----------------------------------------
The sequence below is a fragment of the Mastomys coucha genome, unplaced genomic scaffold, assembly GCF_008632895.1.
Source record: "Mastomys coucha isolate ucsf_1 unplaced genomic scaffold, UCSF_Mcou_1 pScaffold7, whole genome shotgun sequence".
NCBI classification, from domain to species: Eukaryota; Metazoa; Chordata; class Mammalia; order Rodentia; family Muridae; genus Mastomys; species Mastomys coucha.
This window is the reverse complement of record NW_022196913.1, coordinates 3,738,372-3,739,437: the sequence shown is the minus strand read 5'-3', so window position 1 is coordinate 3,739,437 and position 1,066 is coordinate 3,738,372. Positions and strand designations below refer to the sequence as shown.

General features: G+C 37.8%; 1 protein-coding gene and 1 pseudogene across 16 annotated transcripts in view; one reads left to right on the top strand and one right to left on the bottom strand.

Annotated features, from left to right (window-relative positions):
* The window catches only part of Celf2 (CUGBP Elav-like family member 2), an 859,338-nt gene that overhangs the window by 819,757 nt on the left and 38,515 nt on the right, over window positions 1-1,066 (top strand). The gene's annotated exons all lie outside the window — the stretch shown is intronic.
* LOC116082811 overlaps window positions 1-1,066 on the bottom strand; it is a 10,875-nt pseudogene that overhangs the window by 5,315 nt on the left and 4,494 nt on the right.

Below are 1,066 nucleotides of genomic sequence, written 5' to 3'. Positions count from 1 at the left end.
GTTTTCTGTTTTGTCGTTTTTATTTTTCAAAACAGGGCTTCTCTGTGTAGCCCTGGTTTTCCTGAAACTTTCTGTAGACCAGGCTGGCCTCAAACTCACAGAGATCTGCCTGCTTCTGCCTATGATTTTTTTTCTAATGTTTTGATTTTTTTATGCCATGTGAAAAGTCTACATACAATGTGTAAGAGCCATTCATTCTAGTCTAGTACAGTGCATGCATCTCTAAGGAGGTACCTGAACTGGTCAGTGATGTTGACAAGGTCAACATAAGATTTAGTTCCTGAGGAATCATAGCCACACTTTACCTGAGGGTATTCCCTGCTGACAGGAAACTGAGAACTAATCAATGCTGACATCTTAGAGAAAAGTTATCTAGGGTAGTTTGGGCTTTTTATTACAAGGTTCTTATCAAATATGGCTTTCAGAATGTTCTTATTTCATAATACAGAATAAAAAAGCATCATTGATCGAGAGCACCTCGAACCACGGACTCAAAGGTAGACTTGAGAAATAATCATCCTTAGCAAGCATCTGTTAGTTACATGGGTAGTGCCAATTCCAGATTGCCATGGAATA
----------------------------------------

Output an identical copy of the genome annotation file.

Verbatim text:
The sequence below is a fragment of the Mastomys coucha genome, unplaced genomic scaffold, assembly GCF_008632895.1.
Source record: "Mastomys coucha isolate ucsf_1 unplaced genomic scaffold, UCSF_Mcou_1 pScaffold7, whole genome shotgun sequence".
NCBI classification, from domain to species: Eukaryota; Metazoa; Chordata; class Mammalia; order Rodentia; family Muridae; genus Mastomys; species Mastomys coucha.
This window is the reverse complement of record NW_022196913.1, coordinates 3,738,372-3,739,437: the sequence shown is the minus strand read 5'-3', so window position 1 is coordinate 3,739,437 and position 1,066 is coordinate 3,738,372. Positions and strand designations below refer to the sequence as shown.

General features: G+C 37.8%; 1 protein-coding gene and 1 pseudogene across 16 annotated transcripts in view; one reads left to right on the top strand and one right to left on the bottom strand.

Annotated features, from left to right (window-relative positions):
* The window catches only part of Celf2 (CUGBP Elav-like family member 2), an 859,338-nt gene that overhangs the window by 819,757 nt on the left and 38,515 nt on the right, over window positions 1-1,066 (top strand). The gene's annotated exons all lie outside the window — the stretch shown is intronic.
* LOC116082811 overlaps window positions 1-1,066 on the bottom strand; it is a 10,875-nt pseudogene that overhangs the window by 5,315 nt on the left and 4,494 nt on the right.

Below are 1,066 nucleotides of genomic sequence, written 5' to 3'. Positions count from 1 at the left end.
GTTTTCTGTTTTGTCGTTTTTATTTTTCAAAACAGGGCTTCTCTGTGTAGCCCTGGTTTTCCTGAAACTTTCTGTAGACCAGGCTGGCCTCAAACTCACAGAGATCTGCCTGCTTCTGCCTATGATTTTTTTTCTAATGTTTTGATTTTTTTATGCCATGTGAAAAGTCTACATACAATGTGTAAGAGCCATTCATTCTAGTCTAGTACAGTGCATGCATCTCTAAGGAGGTACCTGAACTGGTCAGTGATGTTGACAAGGTCAACATAAGATTTAGTTCCTGAGGAATCATAGCCACACTTTACCTGAGGGTATTCCCTGCTGACAGGAAACTGAGAACTAATCAATGCTGACATCTTAGAGAAAAGTTATCTAGGGTAGTTTGGGCTTTTTATTACAAGGTTCTTATCAAATATGGCTTTCAGAATGTTCTTATTTCATAATACAGAATAAAAAAGCATCATTGATCGAGAGCACCTCGAACCACGGACTCAAAGGTAGACTTGAGAAATAATCATCCTTAGCAAGCATCTGTTAGTTACATGGGTAGTGCCAATTCCAGATTGCCATGGAATA